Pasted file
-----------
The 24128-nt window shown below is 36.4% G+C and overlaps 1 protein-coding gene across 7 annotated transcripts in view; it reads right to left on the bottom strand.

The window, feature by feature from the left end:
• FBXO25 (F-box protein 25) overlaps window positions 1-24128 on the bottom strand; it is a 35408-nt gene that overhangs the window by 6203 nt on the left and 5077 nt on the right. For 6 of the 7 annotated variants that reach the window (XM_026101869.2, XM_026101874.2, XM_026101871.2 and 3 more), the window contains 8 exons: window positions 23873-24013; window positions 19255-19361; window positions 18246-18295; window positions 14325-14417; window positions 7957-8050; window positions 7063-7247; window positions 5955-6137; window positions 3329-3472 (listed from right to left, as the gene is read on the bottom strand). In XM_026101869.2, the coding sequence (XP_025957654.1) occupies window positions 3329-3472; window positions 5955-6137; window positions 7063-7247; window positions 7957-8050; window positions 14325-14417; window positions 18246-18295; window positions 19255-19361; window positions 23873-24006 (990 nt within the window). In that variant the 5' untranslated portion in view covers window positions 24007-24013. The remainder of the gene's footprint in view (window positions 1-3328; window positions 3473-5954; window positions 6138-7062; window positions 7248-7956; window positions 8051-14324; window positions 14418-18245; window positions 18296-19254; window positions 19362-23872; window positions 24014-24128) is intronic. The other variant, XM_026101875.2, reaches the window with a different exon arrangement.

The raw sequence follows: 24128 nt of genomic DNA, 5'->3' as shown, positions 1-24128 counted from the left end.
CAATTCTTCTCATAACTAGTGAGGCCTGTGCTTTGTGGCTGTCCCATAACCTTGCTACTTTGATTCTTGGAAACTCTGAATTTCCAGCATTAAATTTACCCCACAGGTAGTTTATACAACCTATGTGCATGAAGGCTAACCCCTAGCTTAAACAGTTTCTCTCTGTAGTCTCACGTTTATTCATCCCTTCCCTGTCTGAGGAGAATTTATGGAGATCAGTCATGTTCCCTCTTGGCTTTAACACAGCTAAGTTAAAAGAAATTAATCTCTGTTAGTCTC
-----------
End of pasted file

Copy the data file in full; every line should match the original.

The 24128-nt window shown below is 36.4% G+C and overlaps 1 protein-coding gene across 7 annotated transcripts in view; it reads right to left on the bottom strand.

The window, feature by feature from the left end:
• FBXO25 (F-box protein 25) overlaps window positions 1-24128 on the bottom strand; it is a 35408-nt gene that overhangs the window by 6203 nt on the left and 5077 nt on the right. For 6 of the 7 annotated variants that reach the window (XM_026101869.2, XM_026101874.2, XM_026101871.2 and 3 more), the window contains 8 exons: window positions 23873-24013; window positions 19255-19361; window positions 18246-18295; window positions 14325-14417; window positions 7957-8050; window positions 7063-7247; window positions 5955-6137; window positions 3329-3472 (listed from right to left, as the gene is read on the bottom strand). In XM_026101869.2, the coding sequence (XP_025957654.1) occupies window positions 3329-3472; window positions 5955-6137; window positions 7063-7247; window positions 7957-8050; window positions 14325-14417; window positions 18246-18295; window positions 19255-19361; window positions 23873-24006 (990 nt within the window). In that variant the 5' untranslated portion in view covers window positions 24007-24013. The remainder of the gene's footprint in view (window positions 1-3328; window positions 3473-5954; window positions 6138-7062; window positions 7248-7956; window positions 8051-14324; window positions 14418-18245; window positions 18296-19254; window positions 19362-23872; window positions 24014-24128) is intronic. The other variant, XM_026101875.2, reaches the window with a different exon arrangement.

The raw sequence follows: 24128 nt of genomic DNA, 5'->3' as shown, positions 1-24128 counted from the left end.
CAATTCTTCTCATAACTAGTGAGGCCTGTGCTTTGTGGCTGTCCCATAACCTTGCTACTTTGATTCTTGGAAACTCTGAATTTCCAGCATTAAATTTACCCCACAGGTAGTTTATACAACCTATGTGCATGAAGGCTAACCCCTAGCTTAAACAGTTTCTCTCTGTAGTCTCACGTTTATTCATCCCTTCCCTGTCTGAGGAGAATTTATGGAGATCAGTCATGTTCCCTCTTGGCTTTAACACAGCTAAGTTAAAAGAAATTAATCTCTGTTAGTCTC